Stephen Burke

Among their faculty members, most colleges will have standouts or even superstars, as Cornell has certainly had over the years.

Carl Sagan was perhaps Cornell’s biggest star, known even to viewers of the Tonight Show. Vladimir Nabokov enjoyed levels of fame for dozens of books (including a collection of his Cornell lectures) and infamy for one, Lolita. Many other Big Red luminaries can be found in Wikipedia and had (or will have) obituaries in the New York Times.

Not a celebrity, but among Cornell’s finest scholars was Calum Carmichael, who taught Bible study in the department of Comparative Literature. 


Carmichael’s teaching wasn’t about religion. It was about writing, and insights into writing made possible by close reading.

His classes were unorthodox. There was no reading list. The Bible was the only text. There was no syllabus. There were no tests, just writing assignments, with no length requirements, on subjects you chose yourself. 

The reading assignments were extremely short, at least in text, not time.

I think of Carmichael this Christmas season. In his day he might have given as an assignment the two Biblical narratives of Christ’s birth. The first, in Matthew, is about 700 words. The second, in Luke, is about half that.

Carmichael explained the catch in the first class. He said he expected you to read assigned texts not once, not twice, not five times or ten or even twenty or thirty times, but fifty. At that point you might have an idea of what the writer was attempting and with what success.

He said class discussion, and our participation in it, would count heavily in grading, and the questions we raised and understanding we showed, or didn’t, would tell him how many times we had read the text. Count on that, he said.

Similarly for our papers, he said. He would know how much time we had spent reading and would grade accordingly. He acknowledged that the course was a “gut,” in the parlance of the time, but not if a good grade mattered to you, in which case it would be time-consuming and tough.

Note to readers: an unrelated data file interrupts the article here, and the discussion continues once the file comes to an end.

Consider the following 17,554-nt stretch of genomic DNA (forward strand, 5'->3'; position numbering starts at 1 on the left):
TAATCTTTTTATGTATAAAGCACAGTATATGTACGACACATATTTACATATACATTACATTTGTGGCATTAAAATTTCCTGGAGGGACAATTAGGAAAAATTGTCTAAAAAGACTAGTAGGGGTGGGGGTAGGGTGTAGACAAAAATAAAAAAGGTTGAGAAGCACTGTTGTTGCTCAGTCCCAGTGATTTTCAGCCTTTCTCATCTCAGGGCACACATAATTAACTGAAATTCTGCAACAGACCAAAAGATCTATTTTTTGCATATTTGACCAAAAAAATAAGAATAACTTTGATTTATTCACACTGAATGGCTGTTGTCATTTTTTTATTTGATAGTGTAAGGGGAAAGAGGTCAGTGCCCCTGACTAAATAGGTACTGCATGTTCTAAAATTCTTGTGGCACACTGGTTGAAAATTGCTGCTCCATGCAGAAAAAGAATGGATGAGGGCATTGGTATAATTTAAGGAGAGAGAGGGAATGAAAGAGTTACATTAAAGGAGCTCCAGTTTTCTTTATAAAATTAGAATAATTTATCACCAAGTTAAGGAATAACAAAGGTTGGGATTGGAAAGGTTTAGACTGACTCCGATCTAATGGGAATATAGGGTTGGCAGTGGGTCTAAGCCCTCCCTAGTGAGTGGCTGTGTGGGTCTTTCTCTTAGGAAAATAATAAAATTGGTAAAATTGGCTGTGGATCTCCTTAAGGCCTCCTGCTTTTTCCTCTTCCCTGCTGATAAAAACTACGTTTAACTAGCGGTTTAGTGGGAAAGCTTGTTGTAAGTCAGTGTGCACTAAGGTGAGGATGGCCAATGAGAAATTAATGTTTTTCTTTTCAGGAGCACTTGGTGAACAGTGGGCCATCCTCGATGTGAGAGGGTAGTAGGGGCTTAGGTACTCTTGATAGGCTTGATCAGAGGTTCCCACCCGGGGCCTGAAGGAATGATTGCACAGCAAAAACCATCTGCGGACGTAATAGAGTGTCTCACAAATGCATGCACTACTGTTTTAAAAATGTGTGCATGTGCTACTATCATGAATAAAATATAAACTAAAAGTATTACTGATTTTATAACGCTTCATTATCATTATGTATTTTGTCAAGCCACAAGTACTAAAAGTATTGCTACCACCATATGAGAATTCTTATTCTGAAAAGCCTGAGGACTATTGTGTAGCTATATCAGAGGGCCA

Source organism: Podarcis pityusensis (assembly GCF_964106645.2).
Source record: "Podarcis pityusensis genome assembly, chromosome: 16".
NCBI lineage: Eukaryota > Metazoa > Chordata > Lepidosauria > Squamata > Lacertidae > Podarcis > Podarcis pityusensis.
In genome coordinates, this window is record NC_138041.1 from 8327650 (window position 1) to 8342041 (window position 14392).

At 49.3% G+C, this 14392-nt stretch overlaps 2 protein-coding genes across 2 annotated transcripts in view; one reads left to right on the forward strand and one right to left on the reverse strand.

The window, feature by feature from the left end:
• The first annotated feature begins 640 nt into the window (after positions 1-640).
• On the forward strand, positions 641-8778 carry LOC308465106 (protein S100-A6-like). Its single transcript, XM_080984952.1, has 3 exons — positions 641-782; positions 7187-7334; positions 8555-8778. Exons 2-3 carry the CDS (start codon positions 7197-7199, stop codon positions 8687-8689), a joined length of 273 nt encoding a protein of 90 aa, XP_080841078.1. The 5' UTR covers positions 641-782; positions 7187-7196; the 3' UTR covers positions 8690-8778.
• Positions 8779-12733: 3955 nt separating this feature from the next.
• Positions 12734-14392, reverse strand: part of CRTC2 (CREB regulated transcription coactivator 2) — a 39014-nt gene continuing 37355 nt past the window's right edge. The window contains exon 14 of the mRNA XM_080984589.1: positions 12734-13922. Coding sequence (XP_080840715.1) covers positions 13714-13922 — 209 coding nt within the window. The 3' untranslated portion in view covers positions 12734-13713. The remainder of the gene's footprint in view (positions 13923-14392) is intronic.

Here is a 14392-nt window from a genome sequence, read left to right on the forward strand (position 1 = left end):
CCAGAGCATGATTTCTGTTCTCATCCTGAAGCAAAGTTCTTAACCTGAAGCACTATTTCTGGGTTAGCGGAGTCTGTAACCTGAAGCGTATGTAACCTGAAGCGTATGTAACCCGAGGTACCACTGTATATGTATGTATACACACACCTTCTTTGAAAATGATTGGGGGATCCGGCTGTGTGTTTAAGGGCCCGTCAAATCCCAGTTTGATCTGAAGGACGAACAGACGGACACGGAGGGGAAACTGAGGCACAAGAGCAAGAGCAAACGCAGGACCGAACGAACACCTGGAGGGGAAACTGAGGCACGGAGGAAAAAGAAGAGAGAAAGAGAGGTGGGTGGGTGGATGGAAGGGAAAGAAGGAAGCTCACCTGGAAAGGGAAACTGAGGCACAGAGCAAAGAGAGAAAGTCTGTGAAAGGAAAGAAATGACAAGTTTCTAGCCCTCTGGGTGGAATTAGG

He warned that grade inflation was not to be expected, that his experience was that most students would do average work, for which he’d give an average grade, or C. He said he knew most students considered a C an insult and we should drop the class if we felt that way and were not motivated to be exceptional. (He was “old school,” quite literally: Scottish, and a graduate of either Oxford or Cambridge, I forget which; but both old schools, to be sure.)

I liked his challenge. My first paper analyzed the phrase “the leaven of the Pharisees” used by Christ in Matthew 16.

I read the text in multiples of fifty. I remember the day papers were due, entering class with a friend. I forget what his subject was, but I asked if he had read his text a hundred times or so, as I had. 

He asked if I was crazy. I said I wanted to do good work and see it reflected in my grade. He said he wasn’t concerned about the teacher’s admonitions and was sure his paper would get over.

I remember when we got them back. I was happy and satisfied with my grade of A-. My friend was stunned and chagrined by his D+. I can’t recall if he wised up next time.

Thinking of all this, I read the Christmas narratives this week. By the thirteenth time through or so, I was struck by the repeated references to “dreams” in Matthew’s account of Christ’s birth.

Matthew writes that Joseph learns of the nature of Mary’s pregnancy when “an angel of the Lord appeared in a dream” to reveal it. 

After the birth, the Magi visit and bestow gifts, and are prepared to return to Jerusalem where they had met Herod, until “they received a message in a dream not to return to Herod,” who wished to learn the child’s location not to honor but kill him. 

The next sentence says, “After they had left, the angel of the Lord suddenly appeared in a dream to Joseph” to tell him of Herod’s intent and to flee with the child and his mother to Egypt.

Herod dies, and “the angel of the Lord appeared in a dream to Joseph in Egypt” to tell him it is now safe to leave for Israel. Despite misgivings, Joseph sets out, but ultimately changes course: ”Instead, because of a dream, Joseph went to the region of Galilee.” 

In Luke, there are no dreams. Angels “appear” and “return to heaven,” but the word “dream” never appears.

Is Matthew (that is, its authors) superstitious? Do they think their readers are? Are Luke’s authors empiricists who will only relate such visitations as actual?

The questions are literary, not religious. So are the answers, at least the ones I have.

They must go untold here, but they’re probably worth only a B, anyhow. I didn’t read the text even forty times. Apologies, Mr. Carmichael. 

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